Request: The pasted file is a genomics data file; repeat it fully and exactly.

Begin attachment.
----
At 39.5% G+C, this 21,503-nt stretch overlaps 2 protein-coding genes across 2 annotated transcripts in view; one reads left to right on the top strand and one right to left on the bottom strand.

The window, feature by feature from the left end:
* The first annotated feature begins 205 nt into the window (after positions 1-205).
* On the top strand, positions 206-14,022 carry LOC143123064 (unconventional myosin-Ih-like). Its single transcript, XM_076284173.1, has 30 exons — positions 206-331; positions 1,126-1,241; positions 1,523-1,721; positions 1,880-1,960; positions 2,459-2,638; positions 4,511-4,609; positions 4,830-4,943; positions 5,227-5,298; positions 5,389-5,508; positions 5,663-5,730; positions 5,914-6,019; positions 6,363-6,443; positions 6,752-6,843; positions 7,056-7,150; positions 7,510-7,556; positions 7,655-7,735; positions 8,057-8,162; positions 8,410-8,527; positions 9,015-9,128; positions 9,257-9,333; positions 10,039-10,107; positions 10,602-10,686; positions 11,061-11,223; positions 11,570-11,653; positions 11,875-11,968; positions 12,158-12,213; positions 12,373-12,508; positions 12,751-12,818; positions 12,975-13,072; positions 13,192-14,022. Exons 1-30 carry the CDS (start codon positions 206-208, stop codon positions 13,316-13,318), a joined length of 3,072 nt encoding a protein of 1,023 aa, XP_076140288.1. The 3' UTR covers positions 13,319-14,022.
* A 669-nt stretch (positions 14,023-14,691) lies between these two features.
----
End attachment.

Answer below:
At 39.5% G+C, this 21,503-nt stretch overlaps 2 protein-coding genes across 2 annotated transcripts in view; one reads left to right on the top strand and one right to left on the bottom strand.

The window, feature by feature from the left end:
* The first annotated feature begins 205 nt into the window (after positions 1-205).
* On the top strand, positions 206-14,022 carry LOC143123064 (unconventional myosin-Ih-like). Its single transcript, XM_076284173.1, has 30 exons — positions 206-331; positions 1,126-1,241; positions 1,523-1,721; positions 1,880-1,960; positions 2,459-2,638; positions 4,511-4,609; positions 4,830-4,943; positions 5,227-5,298; positions 5,389-5,508; positions 5,663-5,730; positions 5,914-6,019; positions 6,363-6,443; positions 6,752-6,843; positions 7,056-7,150; positions 7,510-7,556; positions 7,655-7,735; positions 8,057-8,162; positions 8,410-8,527; positions 9,015-9,128; positions 9,257-9,333; positions 10,039-10,107; positions 10,602-10,686; positions 11,061-11,223; positions 11,570-11,653; positions 11,875-11,968; positions 12,158-12,213; positions 12,373-12,508; positions 12,751-12,818; positions 12,975-13,072; positions 13,192-14,022. Exons 1-30 carry the CDS (start codon positions 206-208, stop codon positions 13,316-13,318), a joined length of 3,072 nt encoding a protein of 1,023 aa, XP_076140288.1. The 3' UTR covers positions 13,319-14,022.
* A 669-nt stretch (positions 14,023-14,691) lies between these two features.